and a few citations to Christine de Pisan
scattered throughout, this is primarily a volume about maidens in medieval England and the views of medieval English writers on them.
It is not their bodies but their upbringing and poor education that explain why women behave in certain ways, Christine de Pisan
posited around 1400 in response to misogynous comments by contemporaries.
Mueller's argument that Lanyer "uses her portrayals of Christ and actual good women to trace the impact of feminine or feminized virtue on the masculine side of a range of standing dichotomies that mark conceptions of social and political relations" (117) demonstrates a poet as vigorous and aware in her challenge to misogyny as Christine de Pisan
two hundred years earlier.
She begins with the noted author Christine de Pisan
, known more in England for her wisdom books than her feminist treatises.
Examining the portrayal of Natura in medieval texts, she argues that the romance of Silence and the writing of the great proto-feminist, Christine de Pisan
challenge the idea that women are inferior according to nature.
Focusing specifically on "historical processes through which women's writing was culturally defined, circulated, and assigned value"(5), Summit examines both texts (chiefly works of Chaucer, Puttenham, Chistine de Pisan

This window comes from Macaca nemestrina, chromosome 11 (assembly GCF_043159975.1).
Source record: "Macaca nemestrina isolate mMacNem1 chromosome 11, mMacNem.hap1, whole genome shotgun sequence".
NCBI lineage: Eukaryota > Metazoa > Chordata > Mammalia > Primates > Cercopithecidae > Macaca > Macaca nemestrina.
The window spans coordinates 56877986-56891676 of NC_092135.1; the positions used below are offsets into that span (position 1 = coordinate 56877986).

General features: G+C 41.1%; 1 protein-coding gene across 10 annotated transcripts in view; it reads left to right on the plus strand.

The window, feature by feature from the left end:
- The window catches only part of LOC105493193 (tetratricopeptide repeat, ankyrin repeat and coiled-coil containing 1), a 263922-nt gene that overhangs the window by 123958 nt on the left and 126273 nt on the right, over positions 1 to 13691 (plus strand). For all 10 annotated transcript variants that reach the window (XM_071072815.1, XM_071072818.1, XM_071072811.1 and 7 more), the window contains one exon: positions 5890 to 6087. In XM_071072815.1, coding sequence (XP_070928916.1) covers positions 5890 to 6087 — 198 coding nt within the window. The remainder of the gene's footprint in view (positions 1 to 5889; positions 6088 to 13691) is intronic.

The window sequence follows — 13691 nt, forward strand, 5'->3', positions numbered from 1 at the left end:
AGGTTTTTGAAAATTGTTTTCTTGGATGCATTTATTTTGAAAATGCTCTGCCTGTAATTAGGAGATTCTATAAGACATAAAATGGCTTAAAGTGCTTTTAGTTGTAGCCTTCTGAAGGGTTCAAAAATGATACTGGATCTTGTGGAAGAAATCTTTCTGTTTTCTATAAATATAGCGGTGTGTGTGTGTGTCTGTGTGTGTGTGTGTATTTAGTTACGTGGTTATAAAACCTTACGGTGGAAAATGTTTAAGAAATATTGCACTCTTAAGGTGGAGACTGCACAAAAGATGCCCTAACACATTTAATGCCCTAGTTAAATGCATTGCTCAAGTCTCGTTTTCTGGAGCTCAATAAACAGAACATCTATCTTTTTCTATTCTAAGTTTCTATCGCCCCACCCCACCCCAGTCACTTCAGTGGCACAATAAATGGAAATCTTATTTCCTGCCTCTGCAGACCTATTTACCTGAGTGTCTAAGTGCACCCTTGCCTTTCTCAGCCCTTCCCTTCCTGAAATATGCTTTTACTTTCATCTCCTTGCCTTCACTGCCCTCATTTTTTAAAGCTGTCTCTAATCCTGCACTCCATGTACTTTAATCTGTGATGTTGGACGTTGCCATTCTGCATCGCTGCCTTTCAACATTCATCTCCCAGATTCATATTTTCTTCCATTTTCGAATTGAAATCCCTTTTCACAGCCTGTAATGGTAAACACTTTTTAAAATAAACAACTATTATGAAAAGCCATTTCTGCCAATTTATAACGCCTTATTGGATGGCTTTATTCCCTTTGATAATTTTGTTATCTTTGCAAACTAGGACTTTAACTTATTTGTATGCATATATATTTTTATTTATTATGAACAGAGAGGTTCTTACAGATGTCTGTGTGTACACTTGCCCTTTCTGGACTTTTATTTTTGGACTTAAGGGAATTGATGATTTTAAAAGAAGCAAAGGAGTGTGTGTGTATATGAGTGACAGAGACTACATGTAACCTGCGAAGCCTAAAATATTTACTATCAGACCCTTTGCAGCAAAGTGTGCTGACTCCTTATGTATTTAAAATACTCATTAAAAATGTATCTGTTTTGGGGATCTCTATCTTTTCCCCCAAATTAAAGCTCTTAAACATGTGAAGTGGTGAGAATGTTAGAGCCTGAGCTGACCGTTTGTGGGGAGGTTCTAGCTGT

[as adapted by the English], Marjorie Kempe, John Bale, and Queen Elizabeth), and para-texts, such as prefaces, printers' notes, and the interventions of editors and translators.
Chicago, 1996) and Christine de Pisan
, The Book of the City of Ladies (1405), trans.
Benoite Groult's essay "La philosophie du mepris: Ses consequences cruelles, linguistiques, politiques" pays homage to women who had the courage to break with tradition and become creative artists in their own right, thus opening the way for others: Heloise, Christine de Pisan
, Marie de Gournay, et cetera.
Each of us brings different stones to the building, but together we are, like Christine de Pisan
, shaping a City of Ladies.
Organized chronologically by author -- the earliest as fifteenth-century Christine de Pisan
(1364-1431), the latest, Emily Greene Balch (1867-1961) -- McDonald offers a brief biography and introduction to each excerpt, then pieces of primary text.
There follows a discussion of her sympathetic treatment of Semiramis as opposed to those of Boccaccio and Christine de Pisan
(Rabelais's could be mentioned as well, cf.
Verard liked to describe himself as an "humble libraire," but he was much more than that: a book-maker who employed at least 20 printers during his career, an illuminator who often represented himself as the donor of the book to its (usually royal) dedicatee, and a writer of both verse and prose who attached his own prefatory material to a large variety of different works, from Books of Hours and the Golden Legend to Ovid, Boccaccio, Christine de Pisan
and Gaston Phebus.